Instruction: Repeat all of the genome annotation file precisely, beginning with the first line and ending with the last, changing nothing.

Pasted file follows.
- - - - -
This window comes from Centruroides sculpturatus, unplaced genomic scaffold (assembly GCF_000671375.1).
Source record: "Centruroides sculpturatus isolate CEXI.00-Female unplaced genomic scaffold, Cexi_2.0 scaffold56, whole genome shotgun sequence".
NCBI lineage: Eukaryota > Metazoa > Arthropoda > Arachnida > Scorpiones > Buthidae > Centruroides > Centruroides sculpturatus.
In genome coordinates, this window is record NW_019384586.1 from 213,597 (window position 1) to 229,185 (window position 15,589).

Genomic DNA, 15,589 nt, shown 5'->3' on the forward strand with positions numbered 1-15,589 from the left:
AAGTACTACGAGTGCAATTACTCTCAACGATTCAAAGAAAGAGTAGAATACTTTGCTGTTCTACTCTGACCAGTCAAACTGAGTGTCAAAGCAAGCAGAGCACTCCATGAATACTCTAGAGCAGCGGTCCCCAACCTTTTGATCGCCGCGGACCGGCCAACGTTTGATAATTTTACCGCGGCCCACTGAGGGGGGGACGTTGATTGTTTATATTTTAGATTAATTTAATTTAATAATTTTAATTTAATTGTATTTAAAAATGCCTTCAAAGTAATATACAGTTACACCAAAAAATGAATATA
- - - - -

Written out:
This window comes from Centruroides sculpturatus, unplaced genomic scaffold (assembly GCF_000671375.1).
Source record: "Centruroides sculpturatus isolate CEXI.00-Female unplaced genomic scaffold, Cexi_2.0 scaffold56, whole genome shotgun sequence".
NCBI lineage: Eukaryota > Metazoa > Arthropoda > Arachnida > Scorpiones > Buthidae > Centruroides > Centruroides sculpturatus.
In genome coordinates, this window is record NW_019384586.1 from 213,597 (window position 1) to 229,185 (window position 15,589).

Genomic DNA, 15,589 nt, shown 5'->3' on the forward strand with positions numbered 1-15,589 from the left:
AAGTACTACGAGTGCAATTACTCTCAACGATTCAAAGAAAGAGTAGAATACTTTGCTGTTCTACTCTGACCAGTCAAACTGAGTGTCAAAGCAAGCAGAGCACTCCATGAATACTCTAGAGCAGCGGTCCCCAACCTTTTGATCGCCGCGGACCGGCCAACGTTTGATAATTTTACCGCGGCCCACTGAGGGGGGGACGTTGATTGTTTATATTTTAGATTAATTTAATTTAATAATTTTAATTTAATTGTATTTAAAAATGCCTTCAAAGTAATATACAGTTACACCAAAAAATGAATATA